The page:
the Corona pandemic still has us in its grip - and it is still not possible to foresee what medium- and long-term effects it will have on the economy and the real estate markets. Much has already changed, and one certainty stands: In some areas, we have experienced a catalyst for innovation in the past twelve months that has not been seen for a long time.
The change in the world of work and the increasing digitalisation of processes will not be reversed in some respects. Especially in the office sector, companies are already making binding decisions for the next 10 to 15 years based on new strategies. The pandemic, it seems, also shows how important it is to act boldly at the right moment. For example, customer interest in energy-efficient buildings is growing significantly, and real estate management has also become more sensitive to health and comfort aspects such as effective ventilation.
Nevertheless, the question remains: can clear criteria for the "office of the future" be identified at all in the current state of limbo? For this issue of the newsletter, we have at least endeavoured to shed light on current and expected developments and to ask for suitable strategies for the real estate sector: Where do users place the emphasis? In communication, location connectivity or the flexibility of the individual workplace? What are the long-term requirements in view of the changes in the world of work - and what role does real estate play in attracting the top performers of tomorrow?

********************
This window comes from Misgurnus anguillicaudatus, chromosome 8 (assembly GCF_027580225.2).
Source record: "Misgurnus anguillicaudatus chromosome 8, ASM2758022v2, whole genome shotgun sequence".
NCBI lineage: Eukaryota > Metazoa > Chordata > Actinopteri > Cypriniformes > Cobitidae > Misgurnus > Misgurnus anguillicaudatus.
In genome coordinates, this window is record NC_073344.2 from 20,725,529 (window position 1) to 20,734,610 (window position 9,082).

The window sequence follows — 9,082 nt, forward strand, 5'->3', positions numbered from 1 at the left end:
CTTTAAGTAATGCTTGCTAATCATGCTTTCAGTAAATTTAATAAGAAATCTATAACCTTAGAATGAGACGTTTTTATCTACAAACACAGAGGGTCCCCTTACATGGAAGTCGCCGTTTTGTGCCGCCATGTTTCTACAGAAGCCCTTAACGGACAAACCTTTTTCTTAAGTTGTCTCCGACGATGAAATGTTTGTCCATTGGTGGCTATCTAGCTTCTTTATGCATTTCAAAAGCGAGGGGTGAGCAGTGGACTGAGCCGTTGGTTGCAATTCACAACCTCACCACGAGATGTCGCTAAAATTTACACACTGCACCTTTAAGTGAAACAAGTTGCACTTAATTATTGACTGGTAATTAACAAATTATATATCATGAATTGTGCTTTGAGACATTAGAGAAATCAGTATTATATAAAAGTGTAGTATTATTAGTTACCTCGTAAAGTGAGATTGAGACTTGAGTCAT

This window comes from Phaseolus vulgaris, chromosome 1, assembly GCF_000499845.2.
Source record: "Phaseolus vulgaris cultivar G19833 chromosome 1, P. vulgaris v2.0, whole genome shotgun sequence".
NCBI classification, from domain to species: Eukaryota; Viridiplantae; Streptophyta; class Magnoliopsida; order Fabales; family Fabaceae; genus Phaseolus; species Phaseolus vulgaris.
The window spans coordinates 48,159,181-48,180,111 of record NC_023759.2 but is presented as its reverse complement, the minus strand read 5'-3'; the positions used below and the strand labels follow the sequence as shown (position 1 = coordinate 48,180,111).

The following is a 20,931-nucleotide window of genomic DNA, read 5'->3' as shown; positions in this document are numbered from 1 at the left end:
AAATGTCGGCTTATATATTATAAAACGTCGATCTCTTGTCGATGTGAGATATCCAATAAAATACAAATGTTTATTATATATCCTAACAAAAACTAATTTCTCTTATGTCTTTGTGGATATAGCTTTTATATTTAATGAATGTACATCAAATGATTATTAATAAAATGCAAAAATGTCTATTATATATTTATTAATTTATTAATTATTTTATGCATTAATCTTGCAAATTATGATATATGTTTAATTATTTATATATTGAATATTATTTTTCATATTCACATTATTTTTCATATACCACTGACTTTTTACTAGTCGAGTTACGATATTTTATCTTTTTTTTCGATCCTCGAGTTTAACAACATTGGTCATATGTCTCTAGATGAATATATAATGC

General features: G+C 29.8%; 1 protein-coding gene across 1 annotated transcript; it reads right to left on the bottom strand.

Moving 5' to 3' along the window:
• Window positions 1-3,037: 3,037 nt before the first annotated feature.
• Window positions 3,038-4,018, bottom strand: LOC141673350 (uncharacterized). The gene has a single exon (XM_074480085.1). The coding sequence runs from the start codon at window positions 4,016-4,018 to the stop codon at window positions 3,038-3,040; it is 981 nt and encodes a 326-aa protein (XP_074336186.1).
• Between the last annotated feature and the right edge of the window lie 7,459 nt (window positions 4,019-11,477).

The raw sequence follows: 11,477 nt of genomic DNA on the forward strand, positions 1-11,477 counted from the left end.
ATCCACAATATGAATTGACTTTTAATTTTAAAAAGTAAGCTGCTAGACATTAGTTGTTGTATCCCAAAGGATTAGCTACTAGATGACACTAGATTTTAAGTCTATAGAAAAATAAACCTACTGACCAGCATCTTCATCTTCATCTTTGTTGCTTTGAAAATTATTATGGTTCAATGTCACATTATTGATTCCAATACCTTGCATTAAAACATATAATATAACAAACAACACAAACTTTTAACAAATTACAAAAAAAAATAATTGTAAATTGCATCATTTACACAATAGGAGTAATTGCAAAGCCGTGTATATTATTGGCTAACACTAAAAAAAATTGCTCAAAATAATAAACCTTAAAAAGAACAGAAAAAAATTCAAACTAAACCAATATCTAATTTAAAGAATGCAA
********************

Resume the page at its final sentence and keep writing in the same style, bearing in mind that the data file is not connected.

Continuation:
I am pleased that we were able to win over an absolute top expert for a discussion: Pawel Krolikowski, Managing Director and Head of Workplace Consulting at CBRE Germany, provides us and you with insights into strategic considerations of his clients - and above all highlights the individual 'user experience', which is becoming the core argument for or against a specific real estate solution.
I hope you enjoy reading this issue and that you gain one or two valuable insights. Hang in there, stay healthy and, above all, don't lose one thing: confidence and anticipation for the future - because there will be plenty of exciting tasks in the office real estate sector in the coming years.
Yours, Stefan Klingsöhr
Off to New Shore(s)